5 things you need to know to help you cope with endometriosis pain

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I’ve had endometriosis pain for probably 20 years now. It’s not nice at all, and it takes over your life. I’ve tried all sorts of treatment but even when it’s successful, it’s a short-term fix due to the complications and side-effects that comes with it. For me, and many other women who have this debilitating condition, it’s about doing things to help you cope when the pain strikes.

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What is endometriosis?

Endometriosis is a long-term and extremely painful condition where tissue that is similar to the lining of the womb begins to grow in other places outside of the womb. It can affect women of all ages and significantly impact on day-to-day life, both physically and mentally.

What is endometriosis pain?

One of the main symptoms of endometriosis is stomach pain, also known as pelvic pain. Monthly period pain is often normal, but when you have endometriosis it can be unbearable.

This pain is exhausting and very often means that those suffering have to put their daily lives on hold and learn to manage the pain as best they can. This is not easy, but there are some simple things you can do to help yourself.

Not everything that I do will help you, but I have learned to do the below 5 things and it helps me feel more in control and this helps me cope better.


1 Use a hot water bottle

Quite simply, if I don’t have my hot water bottle, my pain doesn’t stop. And if I don’t use it soon enough, the pain can be excruciating and take a very long time to stop.

I often talk about heat on my blog and how useful it can be for relieving some types of chronic pain. It helps the muscles relax and can often feel very soothing amongst the nagging intensity of the pain.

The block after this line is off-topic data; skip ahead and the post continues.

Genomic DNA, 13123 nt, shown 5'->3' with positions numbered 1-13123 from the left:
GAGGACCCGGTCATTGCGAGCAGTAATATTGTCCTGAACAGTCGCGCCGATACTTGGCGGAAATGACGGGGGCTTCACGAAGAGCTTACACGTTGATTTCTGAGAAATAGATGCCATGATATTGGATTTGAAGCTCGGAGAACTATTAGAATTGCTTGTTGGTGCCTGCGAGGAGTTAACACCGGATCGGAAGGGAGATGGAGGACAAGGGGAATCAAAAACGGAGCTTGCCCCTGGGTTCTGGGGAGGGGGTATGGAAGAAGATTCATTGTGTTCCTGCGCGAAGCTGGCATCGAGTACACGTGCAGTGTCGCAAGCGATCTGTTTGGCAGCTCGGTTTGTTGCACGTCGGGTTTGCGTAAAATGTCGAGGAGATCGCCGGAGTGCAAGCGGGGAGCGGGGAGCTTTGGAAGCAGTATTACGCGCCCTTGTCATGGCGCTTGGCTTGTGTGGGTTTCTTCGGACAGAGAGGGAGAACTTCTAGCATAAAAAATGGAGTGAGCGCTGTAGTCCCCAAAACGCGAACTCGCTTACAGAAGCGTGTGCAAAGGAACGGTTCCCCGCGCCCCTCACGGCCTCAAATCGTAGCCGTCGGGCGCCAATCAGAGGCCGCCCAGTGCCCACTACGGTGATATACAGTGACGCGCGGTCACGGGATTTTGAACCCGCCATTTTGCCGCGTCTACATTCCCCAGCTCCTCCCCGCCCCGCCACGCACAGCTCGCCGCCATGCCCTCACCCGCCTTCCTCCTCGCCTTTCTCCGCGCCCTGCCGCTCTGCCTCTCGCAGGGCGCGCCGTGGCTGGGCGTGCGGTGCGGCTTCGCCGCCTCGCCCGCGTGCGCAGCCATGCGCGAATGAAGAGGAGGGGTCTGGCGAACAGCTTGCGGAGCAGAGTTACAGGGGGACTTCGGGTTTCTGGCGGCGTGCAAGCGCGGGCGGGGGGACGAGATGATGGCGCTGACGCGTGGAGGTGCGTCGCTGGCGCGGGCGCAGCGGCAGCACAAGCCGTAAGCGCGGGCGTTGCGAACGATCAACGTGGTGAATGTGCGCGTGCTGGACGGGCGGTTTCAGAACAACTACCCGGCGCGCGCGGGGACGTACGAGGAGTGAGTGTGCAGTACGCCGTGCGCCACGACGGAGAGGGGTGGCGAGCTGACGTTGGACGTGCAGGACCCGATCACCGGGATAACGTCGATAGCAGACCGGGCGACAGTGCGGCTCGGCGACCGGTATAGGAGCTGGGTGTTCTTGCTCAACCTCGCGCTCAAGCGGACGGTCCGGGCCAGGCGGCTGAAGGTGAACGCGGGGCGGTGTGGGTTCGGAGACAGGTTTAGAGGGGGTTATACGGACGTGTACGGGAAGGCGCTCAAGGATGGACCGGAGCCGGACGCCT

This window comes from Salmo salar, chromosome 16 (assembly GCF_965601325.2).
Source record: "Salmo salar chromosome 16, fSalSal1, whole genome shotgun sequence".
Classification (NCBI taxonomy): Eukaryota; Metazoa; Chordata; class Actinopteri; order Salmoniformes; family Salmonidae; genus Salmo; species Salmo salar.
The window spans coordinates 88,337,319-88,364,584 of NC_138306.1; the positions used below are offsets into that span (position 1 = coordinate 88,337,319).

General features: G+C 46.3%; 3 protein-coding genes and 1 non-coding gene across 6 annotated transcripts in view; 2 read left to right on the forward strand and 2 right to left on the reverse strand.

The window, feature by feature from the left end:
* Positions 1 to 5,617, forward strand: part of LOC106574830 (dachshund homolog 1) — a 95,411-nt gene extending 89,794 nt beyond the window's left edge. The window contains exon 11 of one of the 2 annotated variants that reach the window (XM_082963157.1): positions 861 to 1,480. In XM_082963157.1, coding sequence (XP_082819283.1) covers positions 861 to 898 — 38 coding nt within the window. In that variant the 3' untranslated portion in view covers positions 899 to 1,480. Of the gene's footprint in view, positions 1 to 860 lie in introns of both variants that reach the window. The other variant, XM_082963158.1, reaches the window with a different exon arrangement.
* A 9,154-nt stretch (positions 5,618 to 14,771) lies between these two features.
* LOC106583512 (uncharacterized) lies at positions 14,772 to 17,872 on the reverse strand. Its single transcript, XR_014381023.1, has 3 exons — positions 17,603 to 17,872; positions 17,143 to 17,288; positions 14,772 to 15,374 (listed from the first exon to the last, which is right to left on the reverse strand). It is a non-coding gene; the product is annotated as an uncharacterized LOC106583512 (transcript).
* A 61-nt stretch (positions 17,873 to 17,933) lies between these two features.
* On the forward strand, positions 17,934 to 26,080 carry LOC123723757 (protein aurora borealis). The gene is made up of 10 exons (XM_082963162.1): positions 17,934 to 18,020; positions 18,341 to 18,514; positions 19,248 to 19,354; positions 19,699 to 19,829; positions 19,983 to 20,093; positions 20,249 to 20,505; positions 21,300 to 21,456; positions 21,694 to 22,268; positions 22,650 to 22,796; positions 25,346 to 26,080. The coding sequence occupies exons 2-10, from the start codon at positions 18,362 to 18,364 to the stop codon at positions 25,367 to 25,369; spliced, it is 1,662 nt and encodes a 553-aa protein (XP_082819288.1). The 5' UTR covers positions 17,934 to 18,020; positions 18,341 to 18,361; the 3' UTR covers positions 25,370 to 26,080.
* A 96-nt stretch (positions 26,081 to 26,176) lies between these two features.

Very rarely does a hot water bottle work on it’s own, but it is a vital part of my endometriosis pain management toolbox.

2 Find medication that works for you

I don’t always like taking it, but the other essential item in my endo pain toolbox is medication. I’ve tried all sorts over the years. The best ones (the strong stuff) have always caused unbearable side effects and I always had to choose the best of two evils.

Like with most chronic pain, medication is often the only answer in the midst of a flare up. It’s a complex world and you will need to speak to your doctor to get advice on this.



3 Go easy and pace yourself

I find it frustrating when my pain impacts on my life. I often have to decide between what I want to do and what I must do.

I try to go easy on myself, rest when I need to, and have learned to pace myself when I am able to get back up and running again (not literally running; I don’t do running).

4 Do some gentle movement

This is the last thing I want to do when I have my endometriosis pain, but surprisingly it can work. Gentle movement can really help get the blood flowing to all the right places; it’s a form of distraction; and it can help you feel better about yourself too.

When the pain has subsided to a lower level, I often go for a very short walk – fresh air can do wonders for our wellbeing.


Don’t forget to pin this post for later and share with others who will find it helpful

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5 Treat yourself

And finally, treat yourself. Daily pain is tough, so you need those little things that help make your bad days a little brighter.

Buy those luxury biscuits for your afternoon coffee. Pay for that film you really want to watch. Download that expensive book on your Kindle reading list. Order that takeaway. Do what will make you happy in that moment.

Your thoughts

How do you cope with endometriosis pain?

What do you recommend that I have missed?

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